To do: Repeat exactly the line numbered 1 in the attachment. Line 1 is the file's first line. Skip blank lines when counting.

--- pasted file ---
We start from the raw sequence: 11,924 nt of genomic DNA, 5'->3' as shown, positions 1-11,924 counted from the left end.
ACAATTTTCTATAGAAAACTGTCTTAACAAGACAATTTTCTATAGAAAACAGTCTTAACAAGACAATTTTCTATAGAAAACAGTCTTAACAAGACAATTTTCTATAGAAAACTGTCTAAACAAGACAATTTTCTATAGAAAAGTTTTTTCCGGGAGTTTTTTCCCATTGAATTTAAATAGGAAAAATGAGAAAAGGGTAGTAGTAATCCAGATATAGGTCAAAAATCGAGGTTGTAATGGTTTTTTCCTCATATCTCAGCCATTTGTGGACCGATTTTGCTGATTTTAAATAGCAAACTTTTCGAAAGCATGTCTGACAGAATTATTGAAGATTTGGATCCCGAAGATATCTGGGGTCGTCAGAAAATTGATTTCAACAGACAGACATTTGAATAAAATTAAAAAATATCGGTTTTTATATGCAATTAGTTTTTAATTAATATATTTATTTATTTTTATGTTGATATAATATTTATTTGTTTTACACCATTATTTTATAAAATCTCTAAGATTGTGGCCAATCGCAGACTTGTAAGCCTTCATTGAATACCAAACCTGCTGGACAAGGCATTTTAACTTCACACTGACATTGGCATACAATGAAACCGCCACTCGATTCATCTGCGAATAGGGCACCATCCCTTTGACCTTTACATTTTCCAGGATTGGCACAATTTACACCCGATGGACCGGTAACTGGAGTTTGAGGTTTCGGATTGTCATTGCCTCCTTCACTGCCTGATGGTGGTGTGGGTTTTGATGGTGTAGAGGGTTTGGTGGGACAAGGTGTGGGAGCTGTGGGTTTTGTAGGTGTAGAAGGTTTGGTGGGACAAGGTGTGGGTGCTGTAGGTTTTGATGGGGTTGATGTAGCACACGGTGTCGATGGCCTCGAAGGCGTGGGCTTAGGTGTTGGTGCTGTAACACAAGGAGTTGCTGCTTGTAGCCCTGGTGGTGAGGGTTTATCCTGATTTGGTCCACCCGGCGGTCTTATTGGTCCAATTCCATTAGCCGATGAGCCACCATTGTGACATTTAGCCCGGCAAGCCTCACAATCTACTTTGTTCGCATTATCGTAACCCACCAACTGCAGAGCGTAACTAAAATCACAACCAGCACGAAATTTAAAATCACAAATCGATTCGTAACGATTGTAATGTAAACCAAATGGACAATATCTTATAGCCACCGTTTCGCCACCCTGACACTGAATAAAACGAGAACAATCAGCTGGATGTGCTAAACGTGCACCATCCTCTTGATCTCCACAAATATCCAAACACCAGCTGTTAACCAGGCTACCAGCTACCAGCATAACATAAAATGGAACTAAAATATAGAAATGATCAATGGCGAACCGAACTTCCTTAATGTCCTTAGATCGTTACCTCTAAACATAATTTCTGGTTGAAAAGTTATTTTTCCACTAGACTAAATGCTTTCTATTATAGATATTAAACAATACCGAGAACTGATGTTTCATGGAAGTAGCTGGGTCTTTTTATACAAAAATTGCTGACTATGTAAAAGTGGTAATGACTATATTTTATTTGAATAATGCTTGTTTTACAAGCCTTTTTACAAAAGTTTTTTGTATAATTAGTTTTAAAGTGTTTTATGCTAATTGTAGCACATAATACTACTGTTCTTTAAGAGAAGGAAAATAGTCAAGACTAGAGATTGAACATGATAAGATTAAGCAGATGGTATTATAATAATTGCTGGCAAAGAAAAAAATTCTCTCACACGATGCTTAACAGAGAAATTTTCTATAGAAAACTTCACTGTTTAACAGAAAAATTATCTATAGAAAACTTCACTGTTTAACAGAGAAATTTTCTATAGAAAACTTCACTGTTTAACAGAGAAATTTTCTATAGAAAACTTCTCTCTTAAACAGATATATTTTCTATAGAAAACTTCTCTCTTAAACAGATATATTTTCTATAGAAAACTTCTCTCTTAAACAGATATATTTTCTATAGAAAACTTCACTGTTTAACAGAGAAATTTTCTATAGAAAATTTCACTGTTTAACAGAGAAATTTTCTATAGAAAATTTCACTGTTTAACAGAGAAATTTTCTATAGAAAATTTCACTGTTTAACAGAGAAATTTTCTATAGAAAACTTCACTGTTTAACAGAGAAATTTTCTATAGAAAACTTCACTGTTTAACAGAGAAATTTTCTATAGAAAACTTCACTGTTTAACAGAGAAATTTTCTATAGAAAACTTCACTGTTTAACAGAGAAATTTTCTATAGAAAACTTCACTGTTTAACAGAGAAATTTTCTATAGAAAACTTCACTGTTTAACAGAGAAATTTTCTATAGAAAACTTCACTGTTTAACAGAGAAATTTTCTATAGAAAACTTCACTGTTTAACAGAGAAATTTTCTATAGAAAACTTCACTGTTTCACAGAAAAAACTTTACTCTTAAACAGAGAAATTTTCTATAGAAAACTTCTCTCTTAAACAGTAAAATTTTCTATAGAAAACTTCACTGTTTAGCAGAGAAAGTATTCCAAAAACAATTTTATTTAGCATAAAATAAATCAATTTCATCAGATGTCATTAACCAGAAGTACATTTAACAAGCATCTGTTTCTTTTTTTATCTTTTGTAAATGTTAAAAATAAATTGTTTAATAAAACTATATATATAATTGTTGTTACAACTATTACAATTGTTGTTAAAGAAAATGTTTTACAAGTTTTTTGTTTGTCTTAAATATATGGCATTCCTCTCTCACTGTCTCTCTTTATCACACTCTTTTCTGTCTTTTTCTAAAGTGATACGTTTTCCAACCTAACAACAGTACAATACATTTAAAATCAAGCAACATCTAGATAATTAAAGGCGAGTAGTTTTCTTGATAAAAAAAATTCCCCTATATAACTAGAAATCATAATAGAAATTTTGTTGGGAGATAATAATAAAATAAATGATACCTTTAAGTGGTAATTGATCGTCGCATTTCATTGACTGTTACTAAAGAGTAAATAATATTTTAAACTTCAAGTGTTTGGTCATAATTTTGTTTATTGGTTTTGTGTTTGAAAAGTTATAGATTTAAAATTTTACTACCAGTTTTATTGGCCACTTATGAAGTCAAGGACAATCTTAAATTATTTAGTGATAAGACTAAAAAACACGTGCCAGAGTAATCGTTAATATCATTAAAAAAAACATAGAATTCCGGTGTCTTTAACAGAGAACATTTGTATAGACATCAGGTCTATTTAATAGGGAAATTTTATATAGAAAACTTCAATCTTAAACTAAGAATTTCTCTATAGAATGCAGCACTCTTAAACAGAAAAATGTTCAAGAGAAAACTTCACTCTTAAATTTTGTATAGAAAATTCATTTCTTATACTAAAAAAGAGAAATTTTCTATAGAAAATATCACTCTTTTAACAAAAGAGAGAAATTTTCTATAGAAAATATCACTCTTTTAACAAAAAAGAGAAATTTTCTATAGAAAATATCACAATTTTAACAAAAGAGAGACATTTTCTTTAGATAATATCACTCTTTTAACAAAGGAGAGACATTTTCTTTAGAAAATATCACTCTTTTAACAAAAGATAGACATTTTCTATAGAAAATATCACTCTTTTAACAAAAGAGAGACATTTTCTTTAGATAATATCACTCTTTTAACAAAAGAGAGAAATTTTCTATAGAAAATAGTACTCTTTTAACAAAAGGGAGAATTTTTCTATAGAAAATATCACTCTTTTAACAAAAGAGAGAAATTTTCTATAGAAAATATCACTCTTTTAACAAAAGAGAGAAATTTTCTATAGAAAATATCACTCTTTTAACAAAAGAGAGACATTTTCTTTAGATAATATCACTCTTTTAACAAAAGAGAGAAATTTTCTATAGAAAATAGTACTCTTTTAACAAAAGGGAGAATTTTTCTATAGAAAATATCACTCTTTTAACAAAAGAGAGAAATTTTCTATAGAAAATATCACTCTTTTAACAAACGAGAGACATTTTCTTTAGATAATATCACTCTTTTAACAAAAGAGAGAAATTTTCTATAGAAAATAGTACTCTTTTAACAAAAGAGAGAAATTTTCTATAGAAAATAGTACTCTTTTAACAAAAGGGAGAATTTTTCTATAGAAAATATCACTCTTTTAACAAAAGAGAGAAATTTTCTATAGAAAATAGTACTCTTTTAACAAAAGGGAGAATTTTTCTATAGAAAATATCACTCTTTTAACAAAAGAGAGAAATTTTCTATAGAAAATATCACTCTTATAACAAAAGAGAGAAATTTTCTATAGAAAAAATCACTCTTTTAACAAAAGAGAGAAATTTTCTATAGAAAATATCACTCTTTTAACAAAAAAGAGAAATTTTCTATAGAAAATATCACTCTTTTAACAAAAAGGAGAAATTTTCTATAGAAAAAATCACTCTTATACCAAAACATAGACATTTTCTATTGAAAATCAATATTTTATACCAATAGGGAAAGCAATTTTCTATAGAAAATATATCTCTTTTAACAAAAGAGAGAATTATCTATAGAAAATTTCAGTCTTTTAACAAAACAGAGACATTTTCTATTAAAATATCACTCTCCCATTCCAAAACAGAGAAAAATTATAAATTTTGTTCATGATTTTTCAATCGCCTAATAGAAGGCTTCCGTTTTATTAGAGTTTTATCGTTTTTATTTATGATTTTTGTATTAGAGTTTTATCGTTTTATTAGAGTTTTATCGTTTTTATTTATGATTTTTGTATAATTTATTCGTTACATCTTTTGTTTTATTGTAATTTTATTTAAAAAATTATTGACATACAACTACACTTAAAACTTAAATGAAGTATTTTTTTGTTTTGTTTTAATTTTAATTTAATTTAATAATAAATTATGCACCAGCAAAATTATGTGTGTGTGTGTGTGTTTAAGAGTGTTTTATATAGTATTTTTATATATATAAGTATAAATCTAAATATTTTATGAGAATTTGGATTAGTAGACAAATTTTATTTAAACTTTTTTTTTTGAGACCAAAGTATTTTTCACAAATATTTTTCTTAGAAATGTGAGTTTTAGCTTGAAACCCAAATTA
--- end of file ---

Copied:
We start from the raw sequence: 11,924 nt of genomic DNA, 5'->3' as shown, positions 1-11,924 counted from the left end.